With the rising visibility of the LGBTQ+ community this pride month and beyond, it might seem as though this historically underserved and discriminated-against group has overcome most of its obstacles.
From the 2015 Supreme Court ruling that legalized same-sex marriage in the U.S. to last year’s SCOTUS decision that protected employees against discrimination on the basis of sexual orientation or gender identity, the community has made substantial strides in recent years.
But despite this progress, many LGBTQ+ people continue to face discrimination in their personal lives, in the workplace and the public sphere, and in healthcare. In fact, more than one-third of LGBTQ+ Americans experienced discrimination of some kind in 2020, according to a survey by the Center for American Progress.
Discrimination within healthcare is particularly troubling because one-quarter of LGBTQ+ people who were discriminated against in the last year either postponed or altogether avoided needed medical care over fears of further mistreatment.
Moreover, this discrimination has negative implications for LGTBQ+ people’s physical and mental health, according to the survey.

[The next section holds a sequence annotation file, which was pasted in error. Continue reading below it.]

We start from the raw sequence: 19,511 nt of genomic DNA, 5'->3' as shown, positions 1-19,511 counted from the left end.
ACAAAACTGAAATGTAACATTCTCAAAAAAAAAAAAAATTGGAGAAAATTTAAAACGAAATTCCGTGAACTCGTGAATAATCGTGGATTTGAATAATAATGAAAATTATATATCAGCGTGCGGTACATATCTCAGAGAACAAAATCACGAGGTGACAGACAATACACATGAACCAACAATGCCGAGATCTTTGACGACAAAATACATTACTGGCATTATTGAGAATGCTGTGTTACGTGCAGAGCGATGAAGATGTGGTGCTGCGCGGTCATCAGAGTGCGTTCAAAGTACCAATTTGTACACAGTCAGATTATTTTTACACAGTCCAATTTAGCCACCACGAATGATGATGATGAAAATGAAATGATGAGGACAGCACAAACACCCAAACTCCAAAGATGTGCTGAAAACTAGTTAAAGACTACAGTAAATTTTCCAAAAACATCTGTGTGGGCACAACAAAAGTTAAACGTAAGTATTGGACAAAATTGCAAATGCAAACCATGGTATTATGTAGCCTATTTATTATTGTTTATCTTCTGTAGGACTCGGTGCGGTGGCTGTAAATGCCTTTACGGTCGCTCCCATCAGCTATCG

All of these problems and more are true for transgender people, who also report being misgendered by their doctor, having care refused to them for their gender identity, receiving care from a doctor who was visibly uncomfortable or having to teach the doctor about transgender people in order to get appropriate care.
This discrimination culminates in overall worse health outcomes in the LGBTQ+ community. Specifically, LGBTQ+ people are at a higher risk for cancer, mental illnesses and other diseases, and are more likely to smoke, drink alcohol, use drugs and engage in other risky behaviors, according to the Center for American Progress.
“There are huge health disparities in lesbian populations, gay populations and transgender populations. Like every version of health that you can think of, whether it’s physical or mental, those populations do worse than the hetero or cis populations,” Dr. Ann Zumwalt, associate professor in the Department of Anatomy and Neurobiology at Boston University School of Medicine, told MobiHealthNews.